A young wife and mother experiences something she cannot explain, and her discovery energizes various competing factions—religious leaders, climate scientists, environmentalists, politicians—trapping her in the center of the conflict and ultimately opening up her world.
All sorts of ‘crazy wanting,’ both prosaic and earth-shattering, are shot through the intricate tapestry of Barbara Kingsolver’s majestic and brave new novel, Flight Behavior. Her subject is both intimate and enormous, centered on one woman, one family, one small town no one has ever heard of — until Dellarobia stumbles into a life-altering journey of conscience. How do we live, Kingsolver asks, and with what consequences, as we hurtle toward the abyss in these times of epic planetary transformation? And make no mistake about it, the stakes are that high … The arrival of the butterflies is of enormous consequence to Dellarobia’s town. Some want to exploit it for sightseeing. Some want to sell the woods to pay off a looming debt. As the media exploit their unsophisticated subjects, Dellarobia notices that ‘nobody was asking why the butterflies were here; the big news was just that they were.’
To Dellarobia, the swarms are a warning — go home, don’t cheat — but the devoted of Feathertown see a miracle and want a piece of the action. A Bible class dropout ‘tainted with doubt’ and pining for the college education her teen marriage thwarted, Dellarobia is drawn to science and its practitioners, at odds with her neighbors, who believe weather and its accompanying phenomena to be the Lord’s business … Do global warming and intimations of doomsday tax the storytelling at times? Yes. But they share these pages with smaller-scale, deliciously human moments. Without overreaching she delivers line after line that can be at once beautiful, casual, wry, offbeat. Whether she is describing Dellarobia’s malcontented, ambitious in-laws or the environmentally earnest rubberneckers or Feathertown’s rumpled young preacher, she never employs, as she says of one character, the ‘ordinary tools of contempt.’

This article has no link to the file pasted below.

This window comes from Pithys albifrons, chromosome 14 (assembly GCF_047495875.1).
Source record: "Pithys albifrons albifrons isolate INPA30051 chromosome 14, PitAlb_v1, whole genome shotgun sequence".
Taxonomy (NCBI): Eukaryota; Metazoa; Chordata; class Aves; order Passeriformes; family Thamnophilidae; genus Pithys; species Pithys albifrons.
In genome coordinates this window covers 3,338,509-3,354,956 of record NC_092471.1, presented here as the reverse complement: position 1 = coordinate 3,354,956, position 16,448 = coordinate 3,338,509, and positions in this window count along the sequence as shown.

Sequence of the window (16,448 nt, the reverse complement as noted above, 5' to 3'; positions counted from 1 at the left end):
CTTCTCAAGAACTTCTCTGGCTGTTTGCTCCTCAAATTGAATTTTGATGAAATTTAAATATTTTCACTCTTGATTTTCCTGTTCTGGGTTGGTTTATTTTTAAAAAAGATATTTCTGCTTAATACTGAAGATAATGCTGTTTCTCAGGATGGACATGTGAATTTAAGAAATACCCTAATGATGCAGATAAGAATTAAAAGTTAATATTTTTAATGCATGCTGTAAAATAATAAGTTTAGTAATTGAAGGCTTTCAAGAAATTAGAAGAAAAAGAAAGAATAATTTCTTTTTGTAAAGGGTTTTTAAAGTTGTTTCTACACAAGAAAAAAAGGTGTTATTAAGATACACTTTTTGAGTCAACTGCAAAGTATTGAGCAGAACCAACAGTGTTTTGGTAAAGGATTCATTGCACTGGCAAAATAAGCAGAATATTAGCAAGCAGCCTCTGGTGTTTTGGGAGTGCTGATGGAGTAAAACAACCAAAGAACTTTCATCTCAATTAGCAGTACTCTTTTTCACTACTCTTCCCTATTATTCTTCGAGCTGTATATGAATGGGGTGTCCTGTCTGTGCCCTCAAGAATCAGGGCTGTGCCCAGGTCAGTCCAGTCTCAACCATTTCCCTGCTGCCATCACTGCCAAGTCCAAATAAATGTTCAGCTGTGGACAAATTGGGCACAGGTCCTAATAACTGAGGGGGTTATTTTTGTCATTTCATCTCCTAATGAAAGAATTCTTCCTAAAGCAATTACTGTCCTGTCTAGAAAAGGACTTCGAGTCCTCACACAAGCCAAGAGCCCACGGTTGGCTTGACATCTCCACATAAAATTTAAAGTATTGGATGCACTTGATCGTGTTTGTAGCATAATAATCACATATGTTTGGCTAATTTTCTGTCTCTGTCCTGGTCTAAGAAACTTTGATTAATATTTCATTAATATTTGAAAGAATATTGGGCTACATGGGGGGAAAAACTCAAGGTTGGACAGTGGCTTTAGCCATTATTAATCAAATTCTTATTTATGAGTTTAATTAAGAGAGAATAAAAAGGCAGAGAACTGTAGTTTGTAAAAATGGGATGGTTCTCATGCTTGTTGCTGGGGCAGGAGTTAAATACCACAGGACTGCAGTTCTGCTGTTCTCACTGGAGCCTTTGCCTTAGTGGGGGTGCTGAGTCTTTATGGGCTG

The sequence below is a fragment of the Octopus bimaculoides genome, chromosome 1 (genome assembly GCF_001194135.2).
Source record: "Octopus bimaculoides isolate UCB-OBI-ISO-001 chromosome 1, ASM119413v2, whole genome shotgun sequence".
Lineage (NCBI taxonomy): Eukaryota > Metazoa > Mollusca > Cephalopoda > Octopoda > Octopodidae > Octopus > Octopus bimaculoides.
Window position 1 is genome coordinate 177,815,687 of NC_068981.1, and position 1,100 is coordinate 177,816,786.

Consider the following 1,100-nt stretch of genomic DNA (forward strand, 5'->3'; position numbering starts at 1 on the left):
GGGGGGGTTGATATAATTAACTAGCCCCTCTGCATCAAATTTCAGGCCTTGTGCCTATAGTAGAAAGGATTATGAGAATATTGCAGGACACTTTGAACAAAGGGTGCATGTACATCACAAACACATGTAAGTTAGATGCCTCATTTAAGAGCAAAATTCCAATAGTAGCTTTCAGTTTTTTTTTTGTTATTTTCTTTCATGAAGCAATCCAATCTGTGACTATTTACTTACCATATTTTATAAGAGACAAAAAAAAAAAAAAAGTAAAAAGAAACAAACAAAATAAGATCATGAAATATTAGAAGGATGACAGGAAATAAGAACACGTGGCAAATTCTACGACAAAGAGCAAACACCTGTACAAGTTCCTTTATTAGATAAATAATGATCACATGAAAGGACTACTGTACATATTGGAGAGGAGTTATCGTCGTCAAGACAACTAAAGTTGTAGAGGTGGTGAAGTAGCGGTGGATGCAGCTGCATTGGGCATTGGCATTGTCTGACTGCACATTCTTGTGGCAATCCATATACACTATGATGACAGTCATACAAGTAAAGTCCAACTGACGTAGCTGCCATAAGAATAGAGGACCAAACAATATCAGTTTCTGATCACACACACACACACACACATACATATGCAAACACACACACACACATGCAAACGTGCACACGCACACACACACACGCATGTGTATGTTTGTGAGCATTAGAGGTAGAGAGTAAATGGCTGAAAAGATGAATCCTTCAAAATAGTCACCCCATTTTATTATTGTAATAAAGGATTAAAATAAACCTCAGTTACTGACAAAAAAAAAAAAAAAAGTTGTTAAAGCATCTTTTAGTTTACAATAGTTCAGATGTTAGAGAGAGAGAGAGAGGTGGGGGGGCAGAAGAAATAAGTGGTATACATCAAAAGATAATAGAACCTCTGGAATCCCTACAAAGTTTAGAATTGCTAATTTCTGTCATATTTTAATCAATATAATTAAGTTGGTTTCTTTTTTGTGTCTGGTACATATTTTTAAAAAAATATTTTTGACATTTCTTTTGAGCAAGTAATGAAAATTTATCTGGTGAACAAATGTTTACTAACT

The word ‘rapture’ appears on the very first page of Flight Behavior. This is appropriate, for the novel extols the ecstasy of passionate engagement — with people, ideas and the environment … Kingsolver takes us deep inside her smart, appealing protagonist's underprivileged world of free school lunches and soul-sapping secondhand stores. Despite her lack of worldly experience, Dellarobia is acutely aware of her family's Appalachian hillbilly status. Kingsolver highlights social stratifications in often comic scenes … Earnest conversations between Dellarobia and Ovid about the direness of environmental conditions sometimes make us feel as if we've wandered into a sophomore seminar, but it's impressive that Kingsolver doesn't sugarcoat the sobering facts of climate change or the heartbreak of a marriage between two good people who are wrong for each other.